1:00PM-1:30PM: “Smart” Consumption

My own phone usage has undoubtedly increased since moving here. One can’t live or move around without QR-codes being checked regularly. In America, traveling alone somewhat ensures one’s anonymity and ease of movement; it’s a way not to be noticed. In China, in contrast, traveling with a group is precisely what allows for easier movement, whereas traveling alone attracts authorities’ attention and the required wave of the smartphone and checking of QR-codes. In this way, I have been forced to acclimate to my technologized reality. I’ve yet to be fine-tuned nevertheless: when a friend makes an expensive e-purchase on Alibaba’s TaoBao app, it, shockingly, snaps a photo—without consent—to confirm the buyer’s identity. I cringe; this technological moment sends a surge of discord running up and down my spine. Yet the convenience of this e-commerce in China is clear: the item will be delivered via the world’s largest courier delivery system, with vendors dispensing the goods to a network of self-service package drop-off and pick-up stations (there are 170,000 banks of lockers in China) run by Hive Box, established in Shenzhen in 2015. At the pandemic’s peak, the Chinese came to believe that this system was essential, a part of public health protocols.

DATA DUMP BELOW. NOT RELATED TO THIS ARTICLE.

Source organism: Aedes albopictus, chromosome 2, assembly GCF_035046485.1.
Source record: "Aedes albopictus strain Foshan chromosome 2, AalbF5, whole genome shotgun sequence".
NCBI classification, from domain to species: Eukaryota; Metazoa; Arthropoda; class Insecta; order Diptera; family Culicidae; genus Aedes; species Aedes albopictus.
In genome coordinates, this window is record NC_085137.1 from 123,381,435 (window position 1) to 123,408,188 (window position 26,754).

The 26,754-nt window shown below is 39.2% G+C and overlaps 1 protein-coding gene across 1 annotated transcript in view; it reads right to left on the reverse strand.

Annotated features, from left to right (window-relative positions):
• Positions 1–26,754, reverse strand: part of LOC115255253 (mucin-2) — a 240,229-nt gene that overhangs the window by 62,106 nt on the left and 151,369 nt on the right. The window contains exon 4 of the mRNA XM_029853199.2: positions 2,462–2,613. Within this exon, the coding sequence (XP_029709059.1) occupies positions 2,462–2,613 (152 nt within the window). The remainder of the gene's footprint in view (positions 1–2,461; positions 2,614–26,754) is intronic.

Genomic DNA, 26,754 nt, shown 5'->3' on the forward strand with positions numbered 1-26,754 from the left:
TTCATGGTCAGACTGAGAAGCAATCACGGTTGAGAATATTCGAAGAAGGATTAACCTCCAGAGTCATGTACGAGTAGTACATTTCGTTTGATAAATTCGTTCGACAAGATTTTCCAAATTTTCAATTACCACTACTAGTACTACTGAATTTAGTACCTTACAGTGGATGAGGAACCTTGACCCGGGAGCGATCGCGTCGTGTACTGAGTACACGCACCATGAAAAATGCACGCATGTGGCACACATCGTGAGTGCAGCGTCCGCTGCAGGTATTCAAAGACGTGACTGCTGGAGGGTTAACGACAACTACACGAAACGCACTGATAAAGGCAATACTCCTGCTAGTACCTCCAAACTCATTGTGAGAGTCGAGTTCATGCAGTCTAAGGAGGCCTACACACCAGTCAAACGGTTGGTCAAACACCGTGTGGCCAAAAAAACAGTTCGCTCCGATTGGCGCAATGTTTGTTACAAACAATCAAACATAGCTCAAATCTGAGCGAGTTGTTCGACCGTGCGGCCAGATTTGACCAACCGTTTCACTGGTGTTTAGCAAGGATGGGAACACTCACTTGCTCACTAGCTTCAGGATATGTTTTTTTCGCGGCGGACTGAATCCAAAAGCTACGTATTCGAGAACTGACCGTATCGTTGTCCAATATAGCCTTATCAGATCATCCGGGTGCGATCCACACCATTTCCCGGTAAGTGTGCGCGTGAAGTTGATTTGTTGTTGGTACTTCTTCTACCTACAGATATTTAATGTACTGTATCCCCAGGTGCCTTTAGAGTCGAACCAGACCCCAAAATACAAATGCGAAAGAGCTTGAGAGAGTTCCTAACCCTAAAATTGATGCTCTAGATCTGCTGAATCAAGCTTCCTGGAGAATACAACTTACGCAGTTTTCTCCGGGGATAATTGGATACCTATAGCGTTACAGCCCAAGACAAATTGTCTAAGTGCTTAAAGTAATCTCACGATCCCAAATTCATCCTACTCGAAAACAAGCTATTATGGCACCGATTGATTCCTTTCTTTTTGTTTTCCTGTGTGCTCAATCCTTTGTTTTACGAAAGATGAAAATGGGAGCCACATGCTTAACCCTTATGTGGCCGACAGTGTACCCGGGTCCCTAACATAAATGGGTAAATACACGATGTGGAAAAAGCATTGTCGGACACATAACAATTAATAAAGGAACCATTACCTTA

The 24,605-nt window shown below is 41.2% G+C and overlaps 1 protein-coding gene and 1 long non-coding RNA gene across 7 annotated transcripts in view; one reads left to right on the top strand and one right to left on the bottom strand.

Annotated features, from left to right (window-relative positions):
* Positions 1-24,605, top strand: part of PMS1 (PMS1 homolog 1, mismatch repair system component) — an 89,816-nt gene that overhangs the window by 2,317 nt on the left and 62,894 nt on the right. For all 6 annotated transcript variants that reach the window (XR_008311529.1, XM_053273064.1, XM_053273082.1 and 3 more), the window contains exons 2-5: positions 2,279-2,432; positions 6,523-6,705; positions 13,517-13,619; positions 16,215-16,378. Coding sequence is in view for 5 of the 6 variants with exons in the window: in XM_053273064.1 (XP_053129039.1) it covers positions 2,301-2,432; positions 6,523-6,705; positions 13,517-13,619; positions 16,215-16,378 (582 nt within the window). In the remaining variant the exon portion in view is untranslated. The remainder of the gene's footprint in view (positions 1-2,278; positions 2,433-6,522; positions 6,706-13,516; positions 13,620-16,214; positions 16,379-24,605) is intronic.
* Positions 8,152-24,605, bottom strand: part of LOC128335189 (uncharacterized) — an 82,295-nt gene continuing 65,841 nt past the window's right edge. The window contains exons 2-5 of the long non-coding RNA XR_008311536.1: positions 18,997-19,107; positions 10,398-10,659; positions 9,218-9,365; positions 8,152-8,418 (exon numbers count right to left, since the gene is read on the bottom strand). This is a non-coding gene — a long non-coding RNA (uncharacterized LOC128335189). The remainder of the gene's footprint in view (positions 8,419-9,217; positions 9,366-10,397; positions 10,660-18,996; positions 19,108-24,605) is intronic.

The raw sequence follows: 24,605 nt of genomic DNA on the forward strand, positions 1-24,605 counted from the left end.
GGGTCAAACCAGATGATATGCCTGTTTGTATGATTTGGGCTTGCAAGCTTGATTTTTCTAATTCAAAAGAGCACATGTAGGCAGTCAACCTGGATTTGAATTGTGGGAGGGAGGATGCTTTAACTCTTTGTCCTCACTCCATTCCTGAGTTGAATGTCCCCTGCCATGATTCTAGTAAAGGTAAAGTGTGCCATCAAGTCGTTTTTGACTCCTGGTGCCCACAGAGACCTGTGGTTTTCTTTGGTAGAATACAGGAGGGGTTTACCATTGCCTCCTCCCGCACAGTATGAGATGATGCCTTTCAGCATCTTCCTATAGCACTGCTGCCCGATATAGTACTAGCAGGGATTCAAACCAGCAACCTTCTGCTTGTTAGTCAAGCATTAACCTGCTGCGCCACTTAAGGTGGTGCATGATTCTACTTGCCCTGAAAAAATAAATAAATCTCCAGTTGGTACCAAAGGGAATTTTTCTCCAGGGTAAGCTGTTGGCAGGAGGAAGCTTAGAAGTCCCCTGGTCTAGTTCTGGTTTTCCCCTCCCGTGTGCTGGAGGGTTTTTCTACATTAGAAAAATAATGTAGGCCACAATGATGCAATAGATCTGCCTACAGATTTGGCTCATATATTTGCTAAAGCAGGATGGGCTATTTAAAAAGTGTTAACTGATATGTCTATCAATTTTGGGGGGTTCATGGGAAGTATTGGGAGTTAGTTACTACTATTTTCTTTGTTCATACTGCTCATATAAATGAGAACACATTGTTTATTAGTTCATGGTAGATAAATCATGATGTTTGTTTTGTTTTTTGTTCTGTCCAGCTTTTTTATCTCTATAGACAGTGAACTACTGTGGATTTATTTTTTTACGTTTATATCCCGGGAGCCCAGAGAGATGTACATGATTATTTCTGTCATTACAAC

1:30-5:30pm: Lost and Found at the Lectern

My classes run smoothly. When a student nudges me to broach a politically sensitive topic, I avoid it, partly out of an acute sense that I am but a guest here. However, this caution is also a shift from how I might have responded when I first arrived a half decade ago. Since then, the 2019-2020 Hong Kong protests, triggered by the proposed legislation of the Hong Kong extradition bill, have changed the political (and personal) equation. Nearly two million joined one June 2019 demonstration in Hong Kong; a significant portion of the disruption was organized by university students. Video cameras, like in my apartment building’s elevator, hanging in the corner of every lecture hall ought to make me pause, though I’ve never much felt the danger about who’s watching. More than once, in fact, I’ve been glad they’re there: I’ve forgotten belongings—a zip drive (a technological relic) or my smartphone are two good examples—on the lectern. Having been raised in New York City, I expect that in such cases the item will be gone for good. But whether I return to the scene of my forgetfulness a few hours or a few days later, voilà!—the forgotten item is always there, waiting. To what extent does the constant surveillance deter, by way of instilling caution, theft?

5:30-6:00pm: The Way Home, Hopefully